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Since its launch in 2004, the Streettracks gold trust has accumulated a stash of gold worth $10 billion. That is 467 tonnes or 15 million ounces of gold. Probably rather more than you could keep in your Hong Kong- or Tokyo-sized flat.
This fund was the fastest growing ETF in history, pulling in $1 billion in its first three days. It has an average daily trading volume of $400 million. Originally listed in New York, this gold ETF came to Asia at the end of 2006 and is now listing in Singapore. The bullion is kept in allocated form, stored in the USA and insured by its custodian HSBC. It trades like any other normal share or exchange-traded fund. There is no dividend, as the interest rate payable on a gold deposit is negligible.
"We have physical gold in vaults backing this fund. That differentiates us from exchange-traded funds which use futures,ö says Stuart Thomas, the principal of Exchange Traded Gold and the mastermind of this fund. ô ETFs using futures expose investors to a variety of risks including, but certainly not limited to, roll and credit risk associated with the futures."
There are now over 600 exchange-traded funds worldwide with assets of $500 billion. This was an investment industry that did not exist a decade ago. The advent of exchange-traded metals funds has been a material new source of gold demand, which in the past was led by central banks and more recently by jewellery manufacturers. It has made gold more accessible as a modern investible instrument. Some feel that the growth in investor interest heralds a rally in the gold price for the first half of 2007. The gold bullion price has risen consistently in the last five years from a level of approximately $240 per ounce to today's $667/oz.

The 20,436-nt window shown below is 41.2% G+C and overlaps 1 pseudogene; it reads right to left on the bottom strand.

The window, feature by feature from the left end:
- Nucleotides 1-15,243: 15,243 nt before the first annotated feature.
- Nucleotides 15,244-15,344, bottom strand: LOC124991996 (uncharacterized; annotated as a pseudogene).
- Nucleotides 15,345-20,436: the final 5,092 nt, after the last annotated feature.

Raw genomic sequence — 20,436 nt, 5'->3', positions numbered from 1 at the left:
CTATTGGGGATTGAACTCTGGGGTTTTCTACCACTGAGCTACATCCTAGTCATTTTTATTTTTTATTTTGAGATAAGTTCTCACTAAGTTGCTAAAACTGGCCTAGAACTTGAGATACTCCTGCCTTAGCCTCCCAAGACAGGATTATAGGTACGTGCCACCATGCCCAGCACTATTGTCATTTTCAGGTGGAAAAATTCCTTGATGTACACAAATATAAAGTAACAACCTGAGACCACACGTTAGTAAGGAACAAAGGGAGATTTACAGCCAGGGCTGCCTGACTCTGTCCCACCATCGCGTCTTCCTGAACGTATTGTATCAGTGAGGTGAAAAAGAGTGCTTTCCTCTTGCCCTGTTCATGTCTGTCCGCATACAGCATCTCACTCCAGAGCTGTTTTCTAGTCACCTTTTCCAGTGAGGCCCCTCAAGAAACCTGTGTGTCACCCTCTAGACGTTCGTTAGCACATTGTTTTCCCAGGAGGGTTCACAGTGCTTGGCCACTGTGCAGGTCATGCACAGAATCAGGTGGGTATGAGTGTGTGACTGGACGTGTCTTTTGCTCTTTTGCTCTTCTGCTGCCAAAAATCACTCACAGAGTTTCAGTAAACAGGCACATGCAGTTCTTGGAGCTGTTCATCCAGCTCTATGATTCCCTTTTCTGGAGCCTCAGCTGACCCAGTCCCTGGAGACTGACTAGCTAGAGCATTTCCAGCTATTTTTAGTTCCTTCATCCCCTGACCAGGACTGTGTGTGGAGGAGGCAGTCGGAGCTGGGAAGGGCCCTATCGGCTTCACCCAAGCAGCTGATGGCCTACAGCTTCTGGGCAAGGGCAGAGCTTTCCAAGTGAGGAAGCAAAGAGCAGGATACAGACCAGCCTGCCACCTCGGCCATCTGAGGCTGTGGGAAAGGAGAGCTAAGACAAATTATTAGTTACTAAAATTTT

"The outlook for the price should track higher over the coming months,ö says Paul Walker, CEO of specialist metals consultancy GFMS. öWe should be seeing prices getting in the $670 range in the first half, although it is less certain we will see the recent high of $725 surpassed. That could still occur, maybe further into the year or possibly in 2008, especially if the situation in the Middle East deteriorates significantly, driving oil prices higher.ö
Having made this case, for those who offered their better half a few shares in a gold ETF on Valentines Day this week, and then dodged a blow from a saucepan, please be advised that this gambit wasnÆt perceived as the apotheosis of romance.
The AU$85 billion ($61.6 billion) Australian super fund has some exposure to indebted property developer Evergrande. Meanwhile, China’s construction finance is part of its core strategy in real estate.
Investors are seeing the risks, but also the opportunities of the logistics sector. Warehousing their fears for the moment, they can see it's a good conduit to high-growth assets.
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SGX’s new framework for Spacs will likely provide investors with a much-needed channel for direct deals, but the verdict is still out on whether it will bring liquidity to the bourse.